At the Front,
Easter Sunday, April 4
If I have to make this letter longer than this one sheet, you will have to excuse some very dirty notepaper. Your nice long letter with the drawings in it arrived o.k. I think that the photo of you is a very good one, although it does not do you justice. No photograph could.
I have just come in from a visit I paid to the 3rd Battalion, and Derek Broughall and I took a long walk up the road, and we had a good old chat. He has grown up to be an awfully nice boy, and he has steadies down quite alot since he left school. He is very popular with his mates. Another member of his gun crew is Ross Buitsley - Argo's old Captain.
I have a real piece of news for you. Who do you think is in the British Army? Give you fifteen guesses and I will tell you in my next letter - No, I will satisfy your curiosity Seton Broughall is driving a motor transport here in Flanders! Can you imagine little Seton driving a big truck with his uniform on? He is with the British Army, not the Canadian.
Don't be afraid of writing a long letter. It won't bother the censor, as the censor has nothing to do with the incoming mail, and the person to whom it is addressed is the only one who will read it. I shouldn't think it would be difficult for the people at home to find out where we are. They now, for instance, that we were recently concerned in a very big battle, and knowing where that took place, it ought to be very easy to locate us. We are resting in billets now and will be moved somewhere else shortly - very shortly.
We had a most impressive Easter service in a field today. It was pouring rain, and we stood through the whole service around an extemporized altar. The Holy Communion was a solemn occasion for those of us who realize what we are going into before long. I shall never forget the Easter of 1915. I hope that by the next great church day - Christmas- I shall be back home in my own Canada again Win, never lived a man who loved his native land as much as I do mine. All my dreams are of Canada and Lakefield. I long for my canoe- the boys, but particularly the boys - and the school.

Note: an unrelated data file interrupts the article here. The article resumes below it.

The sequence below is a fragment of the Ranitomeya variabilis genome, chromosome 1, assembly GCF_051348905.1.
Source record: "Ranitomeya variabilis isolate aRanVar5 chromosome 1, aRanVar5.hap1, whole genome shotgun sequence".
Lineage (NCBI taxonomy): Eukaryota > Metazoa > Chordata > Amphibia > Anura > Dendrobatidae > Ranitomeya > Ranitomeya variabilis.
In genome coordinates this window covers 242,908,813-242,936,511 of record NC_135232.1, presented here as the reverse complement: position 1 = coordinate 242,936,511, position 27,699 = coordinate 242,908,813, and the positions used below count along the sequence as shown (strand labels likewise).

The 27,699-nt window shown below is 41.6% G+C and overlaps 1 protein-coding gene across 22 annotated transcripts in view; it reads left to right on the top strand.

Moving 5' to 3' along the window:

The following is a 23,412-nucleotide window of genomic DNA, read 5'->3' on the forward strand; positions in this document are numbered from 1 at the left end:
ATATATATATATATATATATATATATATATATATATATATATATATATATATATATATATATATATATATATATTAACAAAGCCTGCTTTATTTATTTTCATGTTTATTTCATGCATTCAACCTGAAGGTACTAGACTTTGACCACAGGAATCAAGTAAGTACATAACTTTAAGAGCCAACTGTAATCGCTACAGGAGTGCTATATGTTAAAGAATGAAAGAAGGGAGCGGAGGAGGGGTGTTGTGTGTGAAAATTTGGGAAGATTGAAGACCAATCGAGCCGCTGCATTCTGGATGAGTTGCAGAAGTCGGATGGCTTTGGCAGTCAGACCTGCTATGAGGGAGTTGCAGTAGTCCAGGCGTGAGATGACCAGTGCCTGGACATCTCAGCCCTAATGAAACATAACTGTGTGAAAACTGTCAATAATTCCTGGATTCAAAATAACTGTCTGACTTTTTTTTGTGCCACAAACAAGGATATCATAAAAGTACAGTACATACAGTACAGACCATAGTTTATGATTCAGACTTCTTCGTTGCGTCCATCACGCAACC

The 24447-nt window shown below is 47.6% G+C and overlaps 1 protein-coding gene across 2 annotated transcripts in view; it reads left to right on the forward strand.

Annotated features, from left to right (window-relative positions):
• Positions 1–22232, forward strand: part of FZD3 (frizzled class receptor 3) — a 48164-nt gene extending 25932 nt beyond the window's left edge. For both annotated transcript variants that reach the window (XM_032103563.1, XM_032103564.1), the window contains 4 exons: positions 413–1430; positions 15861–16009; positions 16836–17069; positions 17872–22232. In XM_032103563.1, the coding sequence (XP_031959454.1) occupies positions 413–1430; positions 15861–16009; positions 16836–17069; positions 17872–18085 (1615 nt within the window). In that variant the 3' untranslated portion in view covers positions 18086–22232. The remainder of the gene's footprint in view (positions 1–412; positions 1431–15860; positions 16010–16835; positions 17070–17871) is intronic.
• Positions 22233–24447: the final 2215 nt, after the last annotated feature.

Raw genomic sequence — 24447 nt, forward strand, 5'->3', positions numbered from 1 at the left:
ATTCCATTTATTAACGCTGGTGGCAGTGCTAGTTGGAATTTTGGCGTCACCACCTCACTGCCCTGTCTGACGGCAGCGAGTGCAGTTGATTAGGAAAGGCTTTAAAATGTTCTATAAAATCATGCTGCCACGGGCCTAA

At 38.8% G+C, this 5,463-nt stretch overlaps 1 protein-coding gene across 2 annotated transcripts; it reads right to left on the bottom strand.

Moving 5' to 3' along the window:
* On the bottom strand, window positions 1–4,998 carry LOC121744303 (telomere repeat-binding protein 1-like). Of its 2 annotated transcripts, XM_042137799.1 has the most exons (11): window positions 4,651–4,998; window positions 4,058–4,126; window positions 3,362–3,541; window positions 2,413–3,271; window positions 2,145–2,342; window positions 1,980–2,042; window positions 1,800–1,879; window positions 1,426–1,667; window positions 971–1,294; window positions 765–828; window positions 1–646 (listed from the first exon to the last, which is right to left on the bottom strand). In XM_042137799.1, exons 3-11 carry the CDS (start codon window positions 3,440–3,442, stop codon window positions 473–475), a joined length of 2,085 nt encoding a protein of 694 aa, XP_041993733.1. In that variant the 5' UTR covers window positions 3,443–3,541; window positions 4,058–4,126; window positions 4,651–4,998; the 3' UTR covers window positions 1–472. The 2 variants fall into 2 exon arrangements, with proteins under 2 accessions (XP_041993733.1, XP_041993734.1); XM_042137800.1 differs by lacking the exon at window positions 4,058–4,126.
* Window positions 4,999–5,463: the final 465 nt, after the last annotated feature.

The weather here is getting warmer and more springlike every day, although we often have fierce blizzards, and very cold nights. I have got so that I can wrap my blankets around me and curl up anywhere, sleeping soundly all through the night. Aeroplanes of both sides are always active, and signs of shelling common. On a clear day one can see the planes surrounded by innumerable white puffs of smoke. Sometimes they come right over us and drop bombs on the neighbouring towns.
I don't like Flanders. The novelty has all worn off, and I can't get used to these farm houses. Not that I ever sleep in one - the common soldier is sent to the farms. Each house is built around a smelly cess pool.
I have several tatoo marks on my arms now. One design was pricked on in the trenches during shell-fire.
I went for a stroll through the town today, looking at the damage done by shell-fire. The church, as usual, has been a great target and even the graveyard was not respected. Some of the tombs have been opened, and one can see the coffins. Hardly a house in town has escaped the hail of shrapnel that was poured into it, but that has been the case with most of these towns. Those on the firing line being just shapeless heaps of bricks and stone. And the cattle in the fields - whew! Very dead and very smelly. It will be a lovely place when the hot weather comes and the thousand of corpses scattered along the line, some exposed to the air, and many just half buried, begin to make themselves noticed.
You must admit that this is a long letter, so I expect you to take pity on me again soon.
Your sincere friend,
Gordon H. Grahame.
Derek Broughall was killed in action in France.